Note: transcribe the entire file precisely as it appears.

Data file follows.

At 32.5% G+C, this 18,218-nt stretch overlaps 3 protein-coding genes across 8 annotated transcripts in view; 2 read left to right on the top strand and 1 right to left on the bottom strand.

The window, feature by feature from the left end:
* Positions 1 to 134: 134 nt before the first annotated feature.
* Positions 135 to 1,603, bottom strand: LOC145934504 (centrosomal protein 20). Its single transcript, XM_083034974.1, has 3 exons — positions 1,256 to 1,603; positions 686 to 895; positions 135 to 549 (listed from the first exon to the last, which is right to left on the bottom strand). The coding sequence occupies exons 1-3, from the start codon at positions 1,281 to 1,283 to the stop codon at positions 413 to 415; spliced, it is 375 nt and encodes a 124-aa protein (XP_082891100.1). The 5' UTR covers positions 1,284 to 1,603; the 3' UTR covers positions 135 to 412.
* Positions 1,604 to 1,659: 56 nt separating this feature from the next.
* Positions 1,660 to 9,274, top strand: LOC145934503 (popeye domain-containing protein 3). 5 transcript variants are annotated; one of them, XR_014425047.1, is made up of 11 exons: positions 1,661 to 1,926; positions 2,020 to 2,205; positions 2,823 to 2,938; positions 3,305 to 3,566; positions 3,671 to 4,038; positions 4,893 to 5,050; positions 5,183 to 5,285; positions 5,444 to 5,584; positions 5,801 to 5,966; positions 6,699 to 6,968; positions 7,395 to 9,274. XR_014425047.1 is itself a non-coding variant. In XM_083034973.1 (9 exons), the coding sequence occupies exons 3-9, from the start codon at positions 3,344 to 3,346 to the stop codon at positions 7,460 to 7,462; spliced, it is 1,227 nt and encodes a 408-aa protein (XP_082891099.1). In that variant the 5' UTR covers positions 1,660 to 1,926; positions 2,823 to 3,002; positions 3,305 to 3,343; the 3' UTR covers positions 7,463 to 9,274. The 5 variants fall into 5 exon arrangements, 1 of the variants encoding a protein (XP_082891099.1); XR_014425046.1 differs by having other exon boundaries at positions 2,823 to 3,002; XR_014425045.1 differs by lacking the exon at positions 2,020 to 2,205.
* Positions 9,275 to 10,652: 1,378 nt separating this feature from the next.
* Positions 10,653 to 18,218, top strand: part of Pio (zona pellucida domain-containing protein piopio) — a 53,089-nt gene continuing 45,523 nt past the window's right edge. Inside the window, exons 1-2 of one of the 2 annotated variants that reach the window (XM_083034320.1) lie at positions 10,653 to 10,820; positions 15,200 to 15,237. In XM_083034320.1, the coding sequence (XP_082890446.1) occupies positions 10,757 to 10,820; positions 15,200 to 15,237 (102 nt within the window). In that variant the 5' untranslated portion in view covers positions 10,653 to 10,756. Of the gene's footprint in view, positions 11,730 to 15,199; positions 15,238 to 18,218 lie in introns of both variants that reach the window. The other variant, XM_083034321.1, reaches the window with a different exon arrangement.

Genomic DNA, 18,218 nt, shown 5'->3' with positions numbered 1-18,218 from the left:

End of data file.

At 32.5% G+C, this 18,218-nt stretch overlaps 3 protein-coding genes across 8 annotated transcripts in view; 2 read left to right on the top strand and 1 right to left on the bottom strand.

The window, feature by feature from the left end:
* Positions 1 to 134: 134 nt before the first annotated feature.
* Positions 135 to 1,603, bottom strand: LOC145934504 (centrosomal protein 20). Its single transcript, XM_083034974.1, has 3 exons — positions 1,256 to 1,603; positions 686 to 895; positions 135 to 549 (listed from the first exon to the last, which is right to left on the bottom strand). The coding sequence occupies exons 1-3, from the start codon at positions 1,281 to 1,283 to the stop codon at positions 413 to 415; spliced, it is 375 nt and encodes a 124-aa protein (XP_082891100.1). The 5' UTR covers positions 1,284 to 1,603; the 3' UTR covers positions 135 to 412.
* Positions 1,604 to 1,659: 56 nt separating this feature from the next.
* Positions 1,660 to 9,274, top strand: LOC145934503 (popeye domain-containing protein 3). 5 transcript variants are annotated; one of them, XR_014425047.1, is made up of 11 exons: positions 1,661 to 1,926; positions 2,020 to 2,205; positions 2,823 to 2,938; positions 3,305 to 3,566; positions 3,671 to 4,038; positions 4,893 to 5,050; positions 5,183 to 5,285; positions 5,444 to 5,584; positions 5,801 to 5,966; positions 6,699 to 6,968; positions 7,395 to 9,274. XR_014425047.1 is itself a non-coding variant. In XM_083034973.1 (9 exons), the coding sequence occupies exons 3-9, from the start codon at positions 3,344 to 3,346 to the stop codon at positions 7,460 to 7,462; spliced, it is 1,227 nt and encodes a 408-aa protein (XP_082891099.1). In that variant the 5' UTR covers positions 1,660 to 1,926; positions 2,823 to 3,002; positions 3,305 to 3,343; the 3' UTR covers positions 7,463 to 9,274. The 5 variants fall into 5 exon arrangements, 1 of the variants encoding a protein (XP_082891099.1); XR_014425046.1 differs by having other exon boundaries at positions 2,823 to 3,002; XR_014425045.1 differs by lacking the exon at positions 2,020 to 2,205.
* Positions 9,275 to 10,652: 1,378 nt separating this feature from the next.
* Positions 10,653 to 18,218, top strand: part of Pio (zona pellucida domain-containing protein piopio) — a 53,089-nt gene continuing 45,523 nt past the window's right edge. Inside the window, exons 1-2 of one of the 2 annotated variants that reach the window (XM_083034320.1) lie at positions 10,653 to 10,820; positions 15,200 to 15,237. In XM_083034320.1, the coding sequence (XP_082890446.1) occupies positions 10,757 to 10,820; positions 15,200 to 15,237 (102 nt within the window). In that variant the 5' untranslated portion in view covers positions 10,653 to 10,756. Of the gene's footprint in view, positions 11,730 to 15,199; positions 15,238 to 18,218 lie in introns of both variants that reach the window. The other variant, XM_083034321.1, reaches the window with a different exon arrangement.

Genomic DNA, 18,218 nt, shown 5'->3' with positions numbered 1-18,218 from the left: